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Section I: Teaching English in China continued—Foreign Teacher Compensation

Income Tax

Grade Liability After 4,800 Rate %
1 Less than 500 Yuan 5
2 500 - 2,000 10
3 2,000 - 5,000 15
4 5,000 - 20,000 20
5 20,000 - 40,000 25
6 40,000 - 60,000 30
7 60,000 - 80,000 35
8 80,000 - 100,000 40
9 Over 100,000 45

There is an income tax in China in which the first 4,800 RMB (as of January 2006), for foreigners, is tax exempt. Keep in mind that the Chinese government has signed international tax agreements with just about every Western country and that foreigners who are responsible for paying income tax in their home countries do not have to pay income tax in China until the new tax year begins (when one is eligible to declare a bona fide foreign domicile). For example, if you enter China after July 1st but before December 31st, you would have to declare your income earned in China and pay income tax on that in your home country as part of the total income earned during that tax year. Most Chinese employers simply are unaware of this fact so you should clarify this with them (before they start deducting income tax) so that you are not "double-taxed." Consult the embedded tax table.

However, many employers typically pay the taxes on behalf of the foreigners where the total income is less than 5,000 and public universities, as well as SAFEA accredited institutions, appear to be tax exempt, at least for the initial three years of employment. Technically speaking, you do have to provide tax receipts when converting RMB into foreign currency at the Bank of China. However, many foreigners rely on the "gray market" of money changers, often located in open view in the lobbies of major banks, for converting currency as the rates offered are very competitive and tax receipts are not required (see section Changing, Sending and Receiving Money in the chapter Currency and Banking). As an even simpler and cheaper alternative, simply ask any Chinese national with an ID card to exchange your renminbi into U.S. currency for you.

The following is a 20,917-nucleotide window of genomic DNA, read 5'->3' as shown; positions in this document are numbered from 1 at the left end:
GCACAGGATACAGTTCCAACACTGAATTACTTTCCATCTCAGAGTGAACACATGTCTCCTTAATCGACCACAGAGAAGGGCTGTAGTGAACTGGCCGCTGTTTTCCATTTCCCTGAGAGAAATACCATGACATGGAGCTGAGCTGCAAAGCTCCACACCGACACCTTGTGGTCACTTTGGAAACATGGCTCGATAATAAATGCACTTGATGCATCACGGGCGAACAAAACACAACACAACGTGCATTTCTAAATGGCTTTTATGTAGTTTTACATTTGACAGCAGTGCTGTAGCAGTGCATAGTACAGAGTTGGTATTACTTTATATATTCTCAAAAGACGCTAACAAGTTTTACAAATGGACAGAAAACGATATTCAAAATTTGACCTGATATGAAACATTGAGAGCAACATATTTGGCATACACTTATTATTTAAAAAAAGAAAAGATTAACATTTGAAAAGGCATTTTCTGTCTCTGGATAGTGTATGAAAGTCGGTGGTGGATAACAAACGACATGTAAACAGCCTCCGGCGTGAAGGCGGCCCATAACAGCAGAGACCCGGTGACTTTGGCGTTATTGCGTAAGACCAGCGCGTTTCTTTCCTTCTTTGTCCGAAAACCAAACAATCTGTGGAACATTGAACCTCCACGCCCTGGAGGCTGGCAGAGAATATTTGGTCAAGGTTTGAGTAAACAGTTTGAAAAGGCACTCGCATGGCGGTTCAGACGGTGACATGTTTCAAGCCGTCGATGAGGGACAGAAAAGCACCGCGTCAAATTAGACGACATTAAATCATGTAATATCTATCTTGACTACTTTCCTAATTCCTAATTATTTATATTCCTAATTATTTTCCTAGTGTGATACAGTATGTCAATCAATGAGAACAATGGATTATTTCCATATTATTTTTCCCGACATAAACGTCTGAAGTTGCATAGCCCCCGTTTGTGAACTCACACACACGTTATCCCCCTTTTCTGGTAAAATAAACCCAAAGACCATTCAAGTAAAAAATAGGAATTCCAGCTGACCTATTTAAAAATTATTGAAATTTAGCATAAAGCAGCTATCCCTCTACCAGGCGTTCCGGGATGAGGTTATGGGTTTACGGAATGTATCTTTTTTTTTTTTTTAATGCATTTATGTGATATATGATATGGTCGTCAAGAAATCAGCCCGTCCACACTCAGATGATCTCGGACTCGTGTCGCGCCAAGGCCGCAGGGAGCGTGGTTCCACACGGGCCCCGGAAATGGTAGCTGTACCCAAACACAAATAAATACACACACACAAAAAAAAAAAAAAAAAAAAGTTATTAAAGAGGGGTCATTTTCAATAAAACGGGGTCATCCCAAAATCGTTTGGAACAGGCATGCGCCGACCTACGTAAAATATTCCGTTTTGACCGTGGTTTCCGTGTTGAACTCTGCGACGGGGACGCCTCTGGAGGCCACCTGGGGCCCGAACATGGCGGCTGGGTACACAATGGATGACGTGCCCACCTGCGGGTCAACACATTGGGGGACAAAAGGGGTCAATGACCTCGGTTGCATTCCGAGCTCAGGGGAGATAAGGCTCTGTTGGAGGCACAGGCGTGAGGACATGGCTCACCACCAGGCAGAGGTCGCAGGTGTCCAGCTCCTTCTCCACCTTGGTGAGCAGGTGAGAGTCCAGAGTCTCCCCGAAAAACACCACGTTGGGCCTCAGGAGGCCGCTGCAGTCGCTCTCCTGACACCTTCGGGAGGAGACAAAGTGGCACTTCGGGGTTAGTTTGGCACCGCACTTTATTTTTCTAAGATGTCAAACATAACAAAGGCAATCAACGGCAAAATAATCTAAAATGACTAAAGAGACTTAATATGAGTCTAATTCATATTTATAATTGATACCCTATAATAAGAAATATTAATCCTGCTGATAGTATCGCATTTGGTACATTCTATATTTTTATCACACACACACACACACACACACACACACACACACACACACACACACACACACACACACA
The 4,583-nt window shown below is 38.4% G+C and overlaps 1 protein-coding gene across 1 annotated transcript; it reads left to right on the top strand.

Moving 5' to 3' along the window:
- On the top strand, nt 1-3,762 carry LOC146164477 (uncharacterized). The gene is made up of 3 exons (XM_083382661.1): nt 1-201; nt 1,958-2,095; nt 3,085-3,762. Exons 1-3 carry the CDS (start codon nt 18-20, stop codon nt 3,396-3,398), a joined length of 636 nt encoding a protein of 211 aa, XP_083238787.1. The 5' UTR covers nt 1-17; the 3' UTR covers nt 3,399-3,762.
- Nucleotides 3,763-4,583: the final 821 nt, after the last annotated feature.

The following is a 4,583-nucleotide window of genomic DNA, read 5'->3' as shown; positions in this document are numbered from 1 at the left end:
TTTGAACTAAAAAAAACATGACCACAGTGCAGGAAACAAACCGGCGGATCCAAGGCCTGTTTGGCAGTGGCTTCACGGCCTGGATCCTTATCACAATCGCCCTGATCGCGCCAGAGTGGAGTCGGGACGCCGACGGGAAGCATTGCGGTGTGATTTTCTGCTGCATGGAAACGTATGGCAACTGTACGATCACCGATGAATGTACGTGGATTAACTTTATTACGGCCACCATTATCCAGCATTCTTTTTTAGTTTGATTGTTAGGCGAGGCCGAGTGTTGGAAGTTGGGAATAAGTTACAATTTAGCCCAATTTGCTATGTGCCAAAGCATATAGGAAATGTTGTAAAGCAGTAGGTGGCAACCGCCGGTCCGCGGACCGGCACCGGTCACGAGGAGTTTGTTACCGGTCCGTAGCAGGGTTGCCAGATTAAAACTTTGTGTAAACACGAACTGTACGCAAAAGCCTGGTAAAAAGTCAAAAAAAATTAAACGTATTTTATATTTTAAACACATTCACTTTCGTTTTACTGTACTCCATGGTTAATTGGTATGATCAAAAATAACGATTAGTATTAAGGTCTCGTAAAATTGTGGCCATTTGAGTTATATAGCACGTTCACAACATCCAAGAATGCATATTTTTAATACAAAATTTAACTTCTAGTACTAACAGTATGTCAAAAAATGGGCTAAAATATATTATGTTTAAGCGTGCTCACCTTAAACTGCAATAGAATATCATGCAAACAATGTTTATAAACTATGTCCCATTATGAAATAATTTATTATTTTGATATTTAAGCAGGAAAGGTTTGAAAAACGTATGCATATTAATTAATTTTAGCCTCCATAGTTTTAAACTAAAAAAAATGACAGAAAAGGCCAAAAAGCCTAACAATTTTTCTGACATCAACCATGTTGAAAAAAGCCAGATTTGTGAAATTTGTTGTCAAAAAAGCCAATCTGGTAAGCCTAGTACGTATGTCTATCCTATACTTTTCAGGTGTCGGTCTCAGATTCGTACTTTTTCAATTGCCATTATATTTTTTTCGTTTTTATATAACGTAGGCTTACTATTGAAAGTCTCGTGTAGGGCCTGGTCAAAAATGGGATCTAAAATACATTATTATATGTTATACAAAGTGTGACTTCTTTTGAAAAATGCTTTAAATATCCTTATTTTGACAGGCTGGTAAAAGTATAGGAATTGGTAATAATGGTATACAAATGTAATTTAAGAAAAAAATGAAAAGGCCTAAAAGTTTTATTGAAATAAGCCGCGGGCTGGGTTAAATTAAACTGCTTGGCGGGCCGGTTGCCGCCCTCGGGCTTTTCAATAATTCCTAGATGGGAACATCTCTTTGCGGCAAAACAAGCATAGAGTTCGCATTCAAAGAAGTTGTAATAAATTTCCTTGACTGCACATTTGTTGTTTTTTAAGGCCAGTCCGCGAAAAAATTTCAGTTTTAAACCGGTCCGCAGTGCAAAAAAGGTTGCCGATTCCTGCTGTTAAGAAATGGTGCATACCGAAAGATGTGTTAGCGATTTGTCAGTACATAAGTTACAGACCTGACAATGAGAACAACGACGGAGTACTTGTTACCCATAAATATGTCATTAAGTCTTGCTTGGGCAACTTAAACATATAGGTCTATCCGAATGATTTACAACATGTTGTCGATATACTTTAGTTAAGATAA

Sample Calculation of Income Tax

Let's assume your salary is 8,000 yuan. The first 4800 is tax exempt. That leaves 3200 that is subject to tax. The first 500 yuan is taxable at a 5 percent rate (per grade one, above). That leaves a remaining 2700 that is taxable. Of that 2700, the next 1500 is taxable at 10 percent (per grade two, above), and the remaining 1200 is taxable at 15 percent (per grade three, above). So, we have:


On a gross monthly salary of 8,000 yuan, your take-home pay would be 7,645 yuan.


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Middle Kingdom Life is the premier award-winning educational website for foreign teachers and Western expats in China. It was founded by an American professor in psychology and sociology for the purpose of disseminating valid and reliable information about living and teaching in China. The site's mission is to protect and enhance the interests and social welfare of foreign teachers and Western expats in China.

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